We also have a ‘limbic’ system responsible for emotions such as those required for reproduction, motivation and parental behaviour. Alcohol may play a part in releasing the flood of emotions required to turn the lizard’s, the ID’s, urges into behaviours that we all recognise, and sometimes bitterly regret, in a social situation. That warm fuzzy feeling, that sudden relaxation of strict moral constraints, that revaluation of the situation may be all down to the limbic system awash with dopamine and serotonin so that you start thinking warm thoughts towards a third party you otherwise would not touch even when wearing three layers of PPE and using breathing apparatus. This might be what Freud called the ‘Ego’, that bit of us that is consciously informing and guiding decision making that we are aware of. ID pushes the urge, Ego conciuosly thinks about whether it is a good idea or not. In a sober state it might be quite easy to consider whether drinking a full bottle of red wine after several large G and T’s in a beach bar could lead to consequences involving singing, dancing, unconsciousness, shame and a lengthy interaction with the emergency services of one sort or another. It is what chlamydia relies on. The voice inside your head clearly is saying ‘No’. It is your Adult trying to make a rational decision.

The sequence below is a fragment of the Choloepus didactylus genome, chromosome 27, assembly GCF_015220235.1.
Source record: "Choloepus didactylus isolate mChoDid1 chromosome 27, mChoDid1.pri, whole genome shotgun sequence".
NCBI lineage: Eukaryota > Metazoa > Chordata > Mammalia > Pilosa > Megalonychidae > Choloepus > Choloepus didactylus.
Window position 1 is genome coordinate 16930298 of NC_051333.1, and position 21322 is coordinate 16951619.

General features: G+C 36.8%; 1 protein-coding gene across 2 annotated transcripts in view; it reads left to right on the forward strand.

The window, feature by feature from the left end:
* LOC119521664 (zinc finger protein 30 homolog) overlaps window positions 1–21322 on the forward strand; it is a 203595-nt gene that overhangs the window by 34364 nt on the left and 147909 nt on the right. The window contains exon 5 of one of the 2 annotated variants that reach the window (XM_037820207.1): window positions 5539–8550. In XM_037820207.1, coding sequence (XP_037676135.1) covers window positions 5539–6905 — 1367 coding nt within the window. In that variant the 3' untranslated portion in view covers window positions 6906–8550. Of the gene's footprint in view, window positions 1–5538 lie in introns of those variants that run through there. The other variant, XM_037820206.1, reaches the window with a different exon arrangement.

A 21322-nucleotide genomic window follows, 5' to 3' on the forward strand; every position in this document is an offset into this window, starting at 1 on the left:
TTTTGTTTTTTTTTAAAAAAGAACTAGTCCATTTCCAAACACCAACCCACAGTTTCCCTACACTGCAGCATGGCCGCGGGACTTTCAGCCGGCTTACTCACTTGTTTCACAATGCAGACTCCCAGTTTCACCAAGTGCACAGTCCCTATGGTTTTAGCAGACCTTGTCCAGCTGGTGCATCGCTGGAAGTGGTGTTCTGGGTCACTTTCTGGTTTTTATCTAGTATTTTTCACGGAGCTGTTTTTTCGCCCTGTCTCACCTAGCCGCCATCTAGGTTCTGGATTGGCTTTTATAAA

Then there is the third, unconscious moral compass desperately trying to get the attention of the Ego while ID cavorts and shouts in the other ear.
This voice talking to your conscious mind is the ‘Superego’ according to Freud. This is the memory of your real or imagined parent wagging their finger, its the disappointed look on the vicar’s face, its the headmaster’s cane, its the policeman’s knee on your neck, it is the threat of excommunication, its Noah’s flood and the lingering feeling of doubt and shame you inexplicably feel after being caught turning off Gary Glitter’s ventilator. This is the ethical code you have developed following years of study of moral philosophy, crude experience and completing all seven volumes of Harry Potter. ID wants to take your trousers down and run naked through a wheat field with a corn cob sticking out your arse, Superego asks you to contemplate just which bit of the Judaeo-Christian ethical code this would fulfil and Ego just says ‘No’.